November 21, 2014

Nurse Researcher Presents First Dean’s Distinguished Lecture

Rice delivers the inaugural Dean's Distinguished Lecture.

Rice delivers the inaugural Dean’s Distinguished Lecture.

The UAMS College of Nursing welcomed a nationally-recognized nurse researcher for its inaugural Dean’s Distinguished Lectureship Nov. 21, where she discussed the risks and signs of high blood pressure in children from pre-school to adolescents.

Marti Rice, Ph.D., R.N., a professor in the Family, Child Health and Caregiving Department of the School of Nursing at the University of Alabama at Birmingham, also discussed the enjoyment and challenges involved in research studies. Her presentation, “It Isn’t Just Your Grandmother’s Disease: Elevated Blood Pressure in Children,” charted various research efforts to identify behaviors or risk factors in children for high blood pressure readings.

Introducing Rice to an audience that included many students and College of Nursing faculty members, Jean McSweeney, Ph.D., R.N., professor and
associate dean for research and director of the college’s PhD program, also praised Dean Lorraine Frazier, Ph.D., R.N., for sponsoring the planned lecture series to bring leaders in the nursing profession to UAMS.

Despite preconceptions, Rice said, hypertension, or high blood pressure, is quickly becoming a problem at a younger age. She also pointed to research that showed how evidence of heightened blood pressure readings in children can be indicators of later cardiovascular problems.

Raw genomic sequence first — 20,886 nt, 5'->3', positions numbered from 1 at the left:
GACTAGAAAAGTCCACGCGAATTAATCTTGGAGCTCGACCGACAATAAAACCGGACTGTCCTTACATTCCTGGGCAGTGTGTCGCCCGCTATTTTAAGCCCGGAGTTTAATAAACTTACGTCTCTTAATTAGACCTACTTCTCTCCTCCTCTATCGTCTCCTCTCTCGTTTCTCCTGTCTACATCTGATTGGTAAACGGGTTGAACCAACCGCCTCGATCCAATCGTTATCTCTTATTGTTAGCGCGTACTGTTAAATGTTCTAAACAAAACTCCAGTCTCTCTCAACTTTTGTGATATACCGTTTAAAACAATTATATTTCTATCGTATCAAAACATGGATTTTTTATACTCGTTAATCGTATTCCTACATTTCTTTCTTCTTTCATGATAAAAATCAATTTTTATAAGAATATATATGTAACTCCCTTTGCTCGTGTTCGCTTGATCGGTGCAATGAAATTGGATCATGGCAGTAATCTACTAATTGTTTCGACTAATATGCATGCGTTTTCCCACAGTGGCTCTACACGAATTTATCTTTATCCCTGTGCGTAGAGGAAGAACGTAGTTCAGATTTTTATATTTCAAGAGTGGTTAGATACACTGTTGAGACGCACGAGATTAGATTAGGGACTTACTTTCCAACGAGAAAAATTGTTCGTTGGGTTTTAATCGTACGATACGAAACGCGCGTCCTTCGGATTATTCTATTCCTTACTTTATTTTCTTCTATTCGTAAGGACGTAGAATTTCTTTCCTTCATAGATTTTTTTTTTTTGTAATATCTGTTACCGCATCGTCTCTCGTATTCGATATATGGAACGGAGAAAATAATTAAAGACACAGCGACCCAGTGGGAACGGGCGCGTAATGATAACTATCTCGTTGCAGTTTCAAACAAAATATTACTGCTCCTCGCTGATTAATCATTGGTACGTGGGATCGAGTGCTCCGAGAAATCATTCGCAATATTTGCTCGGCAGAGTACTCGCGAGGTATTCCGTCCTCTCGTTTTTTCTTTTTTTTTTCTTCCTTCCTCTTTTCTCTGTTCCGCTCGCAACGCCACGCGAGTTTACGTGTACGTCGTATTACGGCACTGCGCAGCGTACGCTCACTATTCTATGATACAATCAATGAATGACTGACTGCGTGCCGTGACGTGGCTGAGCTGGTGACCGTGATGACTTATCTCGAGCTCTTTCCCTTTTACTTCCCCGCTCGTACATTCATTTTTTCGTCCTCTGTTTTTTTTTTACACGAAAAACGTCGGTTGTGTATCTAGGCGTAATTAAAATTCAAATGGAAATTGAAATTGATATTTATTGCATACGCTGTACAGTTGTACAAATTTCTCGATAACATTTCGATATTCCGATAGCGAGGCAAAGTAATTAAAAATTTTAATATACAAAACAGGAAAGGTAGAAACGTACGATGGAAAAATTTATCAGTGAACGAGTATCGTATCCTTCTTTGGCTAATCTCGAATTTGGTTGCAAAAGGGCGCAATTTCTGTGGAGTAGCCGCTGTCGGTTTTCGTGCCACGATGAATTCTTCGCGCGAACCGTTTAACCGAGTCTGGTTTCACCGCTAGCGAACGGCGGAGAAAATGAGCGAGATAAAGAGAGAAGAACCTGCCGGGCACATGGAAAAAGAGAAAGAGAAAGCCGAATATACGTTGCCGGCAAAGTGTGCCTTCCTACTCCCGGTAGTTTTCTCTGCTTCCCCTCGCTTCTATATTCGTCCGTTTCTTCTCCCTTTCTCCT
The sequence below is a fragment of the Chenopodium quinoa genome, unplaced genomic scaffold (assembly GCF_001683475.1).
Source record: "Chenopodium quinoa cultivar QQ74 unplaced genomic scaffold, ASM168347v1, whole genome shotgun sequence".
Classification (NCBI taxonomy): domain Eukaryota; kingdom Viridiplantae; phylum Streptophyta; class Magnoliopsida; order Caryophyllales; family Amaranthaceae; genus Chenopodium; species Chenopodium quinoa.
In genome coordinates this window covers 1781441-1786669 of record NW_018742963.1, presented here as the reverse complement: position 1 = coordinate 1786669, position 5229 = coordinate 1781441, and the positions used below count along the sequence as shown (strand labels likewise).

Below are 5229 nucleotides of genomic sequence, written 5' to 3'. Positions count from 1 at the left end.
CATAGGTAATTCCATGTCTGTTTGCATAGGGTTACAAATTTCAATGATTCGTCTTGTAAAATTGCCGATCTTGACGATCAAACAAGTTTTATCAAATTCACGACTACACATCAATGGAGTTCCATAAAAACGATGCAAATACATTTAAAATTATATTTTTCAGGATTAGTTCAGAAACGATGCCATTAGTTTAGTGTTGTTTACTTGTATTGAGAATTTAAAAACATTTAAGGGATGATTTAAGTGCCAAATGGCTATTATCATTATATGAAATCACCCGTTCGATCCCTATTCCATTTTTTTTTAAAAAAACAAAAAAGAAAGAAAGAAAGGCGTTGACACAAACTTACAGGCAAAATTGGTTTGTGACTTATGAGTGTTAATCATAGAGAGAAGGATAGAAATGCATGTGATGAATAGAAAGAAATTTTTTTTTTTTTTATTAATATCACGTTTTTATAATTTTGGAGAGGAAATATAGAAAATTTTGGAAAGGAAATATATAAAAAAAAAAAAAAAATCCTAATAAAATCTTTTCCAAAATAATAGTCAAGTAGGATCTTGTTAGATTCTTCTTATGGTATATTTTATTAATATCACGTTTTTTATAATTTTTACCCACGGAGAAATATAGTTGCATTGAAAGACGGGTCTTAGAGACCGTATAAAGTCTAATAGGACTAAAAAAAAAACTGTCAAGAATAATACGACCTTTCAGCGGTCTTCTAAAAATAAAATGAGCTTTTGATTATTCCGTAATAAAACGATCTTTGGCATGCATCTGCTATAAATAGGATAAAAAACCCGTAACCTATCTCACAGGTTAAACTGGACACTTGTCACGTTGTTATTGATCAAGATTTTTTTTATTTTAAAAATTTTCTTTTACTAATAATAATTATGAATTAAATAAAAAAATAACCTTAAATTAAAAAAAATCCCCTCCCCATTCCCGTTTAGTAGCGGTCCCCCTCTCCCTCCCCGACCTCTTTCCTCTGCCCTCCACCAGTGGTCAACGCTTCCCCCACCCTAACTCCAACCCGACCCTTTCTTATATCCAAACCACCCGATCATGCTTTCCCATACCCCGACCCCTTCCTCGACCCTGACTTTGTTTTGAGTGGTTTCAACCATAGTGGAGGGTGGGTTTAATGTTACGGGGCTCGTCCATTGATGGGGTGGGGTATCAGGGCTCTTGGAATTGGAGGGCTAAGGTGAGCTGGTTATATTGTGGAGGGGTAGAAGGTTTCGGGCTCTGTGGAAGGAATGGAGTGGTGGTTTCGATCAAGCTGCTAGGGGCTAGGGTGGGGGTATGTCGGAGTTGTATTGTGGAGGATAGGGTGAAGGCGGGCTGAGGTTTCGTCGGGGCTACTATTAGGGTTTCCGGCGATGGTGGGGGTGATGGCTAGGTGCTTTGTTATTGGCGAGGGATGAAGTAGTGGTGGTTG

“Many think of hypertension as a problem that comes with age but that is not necessarily so,” Rice said, pointing to figures that showed an increase of 50 million hypertension diagnoses in Americans age 6 and older in 2004 that grew to more than 75 million in 2014.

High blood pressure is a risk factor for heart disease, the No. 1 killer in this country. Even just one higher-than-normal blood pressure reading in a child could track to adult hypertension, Rice said.

Across several studies of elementary school-age children, Rice and her team examined numerous factors that could contribute to a high blood pressure reading. Gender, height, weight, anxiety level, and anger expression, were among the factors considered, along with socio-economic status and the level of connection students feels to their schools . Connectedness to their schools has been shown to aid in self-confidence and behavior control and also to anger expression.

Rice said ongoing studies are looking into additional issues as potential risk factors for high blood pressure readings in children. Access to healthy food and parental influence on healthy eating habits as also impact vascular function and are being studied.

Rice also praised her research teams. There were challenges sometimes in recruiting the hundreds of student participants, especially for studies that involved finger pricks for blood samples, she said. On the other hand, many children were more willing to have blood pressure measurements and were not unfamiliar with blood pressure cuffs.

Still, she said, the implications of hypertension starting at a younger age are serious. “This is a multi-generational problem,” she said.

CON-deanslecture-nov2014-1Marti Rice, Ph.D., R.N. from the University of Alabama Birmingham School of Nursing (left) and Jean McSweeney, Ph.D., R.N., UAMS College of Nursing professor, associate dean for research and director of the PhD program.